Masters of Photography Series
Photographs by Alfred Stieglitz.
Published by Aperture
Alfred Stieglitz was one of the most important cultural forces in twentieth-century America. As founder of the Photo Secession movement and editor of the influential Camera Work he eschewed the prevailing “artiness” of pictorialist photography, preferring clarity of vision and “crystallized awareness.” In galleries such as “291” and An American Place he showed and championed the work of modern artists from the US and Europe. As a photographer, editor, and gallery director Stieglitz was a powerful influence on photography and on American art in general.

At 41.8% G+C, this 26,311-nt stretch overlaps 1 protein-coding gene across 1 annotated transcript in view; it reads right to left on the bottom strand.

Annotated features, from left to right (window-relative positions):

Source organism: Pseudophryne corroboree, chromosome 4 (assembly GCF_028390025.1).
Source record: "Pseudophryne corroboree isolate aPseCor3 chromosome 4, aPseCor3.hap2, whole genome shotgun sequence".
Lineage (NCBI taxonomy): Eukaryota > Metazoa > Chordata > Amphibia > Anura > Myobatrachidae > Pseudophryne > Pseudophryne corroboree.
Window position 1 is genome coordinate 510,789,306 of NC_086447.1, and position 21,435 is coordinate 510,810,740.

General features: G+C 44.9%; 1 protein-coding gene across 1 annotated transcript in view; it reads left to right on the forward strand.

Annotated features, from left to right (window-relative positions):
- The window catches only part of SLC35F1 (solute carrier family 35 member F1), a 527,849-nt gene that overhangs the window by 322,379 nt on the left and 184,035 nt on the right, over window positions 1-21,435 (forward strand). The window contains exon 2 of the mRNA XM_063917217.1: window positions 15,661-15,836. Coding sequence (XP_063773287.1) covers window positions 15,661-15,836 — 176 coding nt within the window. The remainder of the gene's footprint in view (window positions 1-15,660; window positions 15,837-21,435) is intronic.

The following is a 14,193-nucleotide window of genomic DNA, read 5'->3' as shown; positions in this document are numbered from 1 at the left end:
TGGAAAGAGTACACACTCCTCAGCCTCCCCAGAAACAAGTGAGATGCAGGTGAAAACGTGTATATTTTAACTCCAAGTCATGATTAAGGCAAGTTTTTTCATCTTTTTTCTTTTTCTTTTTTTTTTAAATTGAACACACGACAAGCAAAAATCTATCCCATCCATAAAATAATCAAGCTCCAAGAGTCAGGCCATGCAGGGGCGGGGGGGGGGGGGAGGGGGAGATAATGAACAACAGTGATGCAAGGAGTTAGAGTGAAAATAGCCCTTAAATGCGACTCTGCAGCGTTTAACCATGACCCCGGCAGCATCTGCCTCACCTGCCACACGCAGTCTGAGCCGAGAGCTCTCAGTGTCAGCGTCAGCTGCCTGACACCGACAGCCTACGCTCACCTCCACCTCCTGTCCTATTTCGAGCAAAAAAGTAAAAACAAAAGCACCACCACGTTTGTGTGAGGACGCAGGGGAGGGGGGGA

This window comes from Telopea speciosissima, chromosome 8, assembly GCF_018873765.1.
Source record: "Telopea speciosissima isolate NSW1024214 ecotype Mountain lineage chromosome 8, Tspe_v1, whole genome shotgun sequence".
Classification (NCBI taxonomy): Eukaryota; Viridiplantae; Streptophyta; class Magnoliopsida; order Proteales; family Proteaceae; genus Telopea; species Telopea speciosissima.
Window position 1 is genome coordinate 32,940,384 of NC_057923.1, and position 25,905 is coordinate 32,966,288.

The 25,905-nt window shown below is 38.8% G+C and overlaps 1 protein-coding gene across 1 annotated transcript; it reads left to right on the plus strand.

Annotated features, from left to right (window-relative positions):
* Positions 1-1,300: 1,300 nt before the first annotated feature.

Essay by John Szarkowski.
Published by The Museum of Modern Art, New York
For more than a decade before World War I, Alfred Stieglitz lent much of his formidable energy to his public career as an editor, publisher, proselytizer, and art dealer. In the 1920s and 30s, he turned again to his own photography, exploring his personal world at Lake George, in the Adirondack mountains of New York, where he spent summers at a family farmhouse. He photographed the things around him--the landscape, the clouds overhead, the intimate life he led with family and friends, including Georgia O'Keefe, Waldo Frank, and Paul Rosenfeld. This body of work, radical and private, is the essential aspect of Stieglitz's achievement as a photographer, and has nowhere else been published as a coherent whole.
STATUS: Out of print | 4/1/2008
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